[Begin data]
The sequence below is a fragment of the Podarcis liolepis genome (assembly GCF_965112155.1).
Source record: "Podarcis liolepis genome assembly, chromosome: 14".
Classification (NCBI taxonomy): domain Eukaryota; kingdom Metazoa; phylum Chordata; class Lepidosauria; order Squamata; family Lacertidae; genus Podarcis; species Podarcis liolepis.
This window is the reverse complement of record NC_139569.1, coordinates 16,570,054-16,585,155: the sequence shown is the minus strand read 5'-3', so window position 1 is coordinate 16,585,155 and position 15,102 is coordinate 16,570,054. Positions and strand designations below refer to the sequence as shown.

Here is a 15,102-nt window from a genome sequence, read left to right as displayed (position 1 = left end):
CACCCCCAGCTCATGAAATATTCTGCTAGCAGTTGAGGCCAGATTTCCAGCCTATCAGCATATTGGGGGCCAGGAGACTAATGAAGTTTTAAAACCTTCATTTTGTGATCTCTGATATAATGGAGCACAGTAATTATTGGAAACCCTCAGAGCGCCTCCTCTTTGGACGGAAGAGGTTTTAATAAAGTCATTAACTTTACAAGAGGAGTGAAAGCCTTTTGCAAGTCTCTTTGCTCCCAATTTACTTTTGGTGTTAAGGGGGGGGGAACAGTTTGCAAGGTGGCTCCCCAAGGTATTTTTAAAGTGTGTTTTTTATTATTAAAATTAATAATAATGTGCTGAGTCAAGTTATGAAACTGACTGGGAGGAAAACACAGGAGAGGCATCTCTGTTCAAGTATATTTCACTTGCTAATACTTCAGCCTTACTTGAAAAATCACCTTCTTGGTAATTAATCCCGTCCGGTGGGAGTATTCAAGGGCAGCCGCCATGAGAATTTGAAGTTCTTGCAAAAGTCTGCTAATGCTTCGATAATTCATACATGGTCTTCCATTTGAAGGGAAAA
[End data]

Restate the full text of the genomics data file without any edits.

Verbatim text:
The sequence below is a fragment of the Podarcis liolepis genome (assembly GCF_965112155.1).
Source record: "Podarcis liolepis genome assembly, chromosome: 14".
Classification (NCBI taxonomy): domain Eukaryota; kingdom Metazoa; phylum Chordata; class Lepidosauria; order Squamata; family Lacertidae; genus Podarcis; species Podarcis liolepis.
This window is the reverse complement of record NC_139569.1, coordinates 16,570,054-16,585,155: the sequence shown is the minus strand read 5'-3', so window position 1 is coordinate 16,585,155 and position 15,102 is coordinate 16,570,054. Positions and strand designations below refer to the sequence as shown.

Here is a 15,102-nt window from a genome sequence, read left to right as displayed (position 1 = left end):
CACCCCCAGCTCATGAAATATTCTGCTAGCAGTTGAGGCCAGATTTCCAGCCTATCAGCATATTGGGGGCCAGGAGACTAATGAAGTTTTAAAACCTTCATTTTGTGATCTCTGATATAATGGAGCACAGTAATTATTGGAAACCCTCAGAGCGCCTCCTCTTTGGACGGAAGAGGTTTTAATAAAGTCATTAACTTTACAAGAGGAGTGAAAGCCTTTTGCAAGTCTCTTTGCTCCCAATTTACTTTTGGTGTTAAGGGGGGGGGAACAGTTTGCAAGGTGGCTCCCCAAGGTATTTTTAAAGTGTGTTTTTTATTATTAAAATTAATAATAATGTGCTGAGTCAAGTTATGAAACTGACTGGGAGGAAAACACAGGAGAGGCATCTCTGTTCAAGTATATTTCACTTGCTAATACTTCAGCCTTACTTGAAAAATCACCTTCTTGGTAATTAATCCCGTCCGGTGGGAGTATTCAAGGGCAGCCGCCATGAGAATTTGAAGTTCTTGCAAAAGTCTGCTAATGCTTCGATAATTCATACATGGTCTTCCATTTGAAGGGAAAA